Coronavirus US: Why is a Covid-19 surge team being sent to Missouri?
Hospital beds are filling up in Missouri. To support local officials, the federal government is sending in a surge response team to slow the spread.
The delta variant is quickly becoming the dominant strain of covid-19 in the United States. One of the states hardest hit is Missouri where cases have doubled in the last month.
On 3 June, the state reported 516 new covid-19 cases, on 4 July, that number was 1,108. Case numbers this high have not been seen since February. In response, state officials requested help from the federal government who will be sending a covid-19 surge team.
⚠️It's beginning. Patients in southwest #Missouri are starting to be transferred to other hospitals, hundreds of miles away, as hospitals become filled with COVID patients. Only 38% of #Missouri is fully vaccinated & #DeltaVariant infections are surging. https://t.co/eBqwaD4qOx pic.twitter.com/iAKN8jLIe2— Cleavon MD (@Cleavon_MD) June 30, 2021
Adding to this increase in cases is the low vaccination rate in the state. Nationally the average of partially vaccinated adults stands at sixty-seven percent, in Missouri that rate is more than ten points lower. Nationally, around fifty-eight percent of the population is fully vaccinated and in Missouri, the number is under fifty percent.
Dr. Anthony Fauci highlighted the risk unvaccinated Americans are taking on Meet the Press this Sunday. Fauci cited a new study that found that in June, 99.2% of those who died from covid-19 were unvaccinated. Fauci, who has been at the front lines of fighting this pandemic since last spring, described the deaths as “avoidable and preventable."
Covid-19 Surge Response Team arrives in Missouri
The heart of the outbreak is in the Southwest corner of the state, where the Kansas City Star has also reported that not a single county has a fully vaccinated population above thirty-five percent.
The increased transmission of the delta variant has led hospitals to fill up quickly, with one, Mercy Hospital Springfield, running out of ventilators on the Fourth of July. Luckily, neighboring states are not experiencing the same rise in cases and have been able to send over the needed supplies.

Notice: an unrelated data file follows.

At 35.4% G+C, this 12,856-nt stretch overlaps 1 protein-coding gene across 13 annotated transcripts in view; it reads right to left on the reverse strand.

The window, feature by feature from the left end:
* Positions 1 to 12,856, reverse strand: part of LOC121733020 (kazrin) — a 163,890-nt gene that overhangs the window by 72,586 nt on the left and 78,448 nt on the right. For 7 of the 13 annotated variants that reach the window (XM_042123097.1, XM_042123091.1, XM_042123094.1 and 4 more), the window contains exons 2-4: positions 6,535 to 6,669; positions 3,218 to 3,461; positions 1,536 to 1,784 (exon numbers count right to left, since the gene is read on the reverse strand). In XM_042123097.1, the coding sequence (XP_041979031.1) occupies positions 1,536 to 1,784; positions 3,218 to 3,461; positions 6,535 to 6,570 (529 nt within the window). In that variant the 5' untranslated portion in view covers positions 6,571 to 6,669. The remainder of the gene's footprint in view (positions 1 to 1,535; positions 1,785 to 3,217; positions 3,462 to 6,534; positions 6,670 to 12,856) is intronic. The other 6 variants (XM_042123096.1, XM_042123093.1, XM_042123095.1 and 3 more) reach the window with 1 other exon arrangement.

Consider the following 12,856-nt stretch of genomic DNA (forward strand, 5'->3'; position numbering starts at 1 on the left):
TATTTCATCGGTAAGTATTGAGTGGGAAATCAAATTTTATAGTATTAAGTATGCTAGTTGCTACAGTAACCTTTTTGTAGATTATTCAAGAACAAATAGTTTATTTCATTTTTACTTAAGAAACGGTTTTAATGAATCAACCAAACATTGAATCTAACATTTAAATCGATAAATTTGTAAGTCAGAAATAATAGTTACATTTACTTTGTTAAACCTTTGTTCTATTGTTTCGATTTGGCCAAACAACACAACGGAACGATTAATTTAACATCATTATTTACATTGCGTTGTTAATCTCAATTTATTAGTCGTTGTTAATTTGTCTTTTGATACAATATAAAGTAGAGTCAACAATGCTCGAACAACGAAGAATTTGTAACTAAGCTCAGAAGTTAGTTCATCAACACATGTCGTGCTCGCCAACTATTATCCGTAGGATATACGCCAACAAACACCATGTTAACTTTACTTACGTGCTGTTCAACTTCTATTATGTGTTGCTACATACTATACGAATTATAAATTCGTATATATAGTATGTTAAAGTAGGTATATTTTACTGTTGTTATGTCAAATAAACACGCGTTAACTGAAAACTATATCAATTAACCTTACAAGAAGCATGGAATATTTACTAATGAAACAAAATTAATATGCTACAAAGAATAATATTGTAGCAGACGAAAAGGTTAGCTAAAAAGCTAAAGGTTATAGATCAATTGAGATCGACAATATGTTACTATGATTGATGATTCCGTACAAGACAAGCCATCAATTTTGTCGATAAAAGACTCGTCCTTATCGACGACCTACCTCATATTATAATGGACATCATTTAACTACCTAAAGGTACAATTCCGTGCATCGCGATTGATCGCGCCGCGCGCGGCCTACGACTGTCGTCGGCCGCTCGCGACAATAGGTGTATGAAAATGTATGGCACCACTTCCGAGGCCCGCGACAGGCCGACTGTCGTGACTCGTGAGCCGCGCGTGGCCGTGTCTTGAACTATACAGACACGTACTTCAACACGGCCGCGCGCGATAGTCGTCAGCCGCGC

To combat the quick rise in cases and hospitalizations, a federal covid-19 surge response team is being sent to Missouri.
On 7 July, a CDC epidemiologist arrived in Springfield with another expert on the way, according to the White House. The team will work with local and state officials to increase testing and vaccination.
In an interview with Star, Dr. Cameroon Webm a White House covid-19 policy expert said that “There’s no one-size-fits-all with this pandemic," adding that his team is aware that the actions taken by the surge team will vary by location." One of the tactics being tossed around is “door-to-door promotion of the vaccine.”
However, a tweet sent by Governor Mike Parsons, a Republican, read that he had “directed our health department to let the federal government know that sending government employees or agents door-to-door to compel vaccination would NOT be an effective OR a welcome strategy in Missouri!” The governor followed up the initial tweet sharing photos of him and his wife receiving the vaccine.
I have directed our health department to let the federal government know that sending government employees or agents door-to-door to compel vaccination would NOT be an effective OR a welcome strategy in Missouri!— Governor Mike Parson (@GovParsonMO) July 8, 2021
What services do Covid-19 Surge Response teams provide?
During a press briefing by the White House Covid-19 Response Team on 1 July, the group’s coordinator Jeff Zients described a new program the federal government developed to help states and municipalities fight covid-19.
Groups of health experts, or Surge Response Teams, will provide additional testing support to bring the test positivity rate down. This expansion will allow for the increased “detection of the virus and allow public health authorities to do contact tracing to help contain outbreaks.”
The Surge Response Teams will also help treat those with covid-19 as hospital beds fill up and health care staff is stretched thin. This additional and targeted support helps to keep nurses, doctors, and other professionals free to treat non-covid patients, which should decrease excess death.
The teams will also “where needed and where requested to address gaps and augment local staff supporting vaccination, testing, and therapeutics work.” Increasing vaccination is one of the most critical responsibilities of the response teams as many are and will be sent to places where the vaccination rate is lower.
Lastly, these teams include CDC technical experts who will “help communities experiencing or at risk for becoming hotspots with containment, including assisting with epidemiology, data analysis, field investigations, and other public health response work.”
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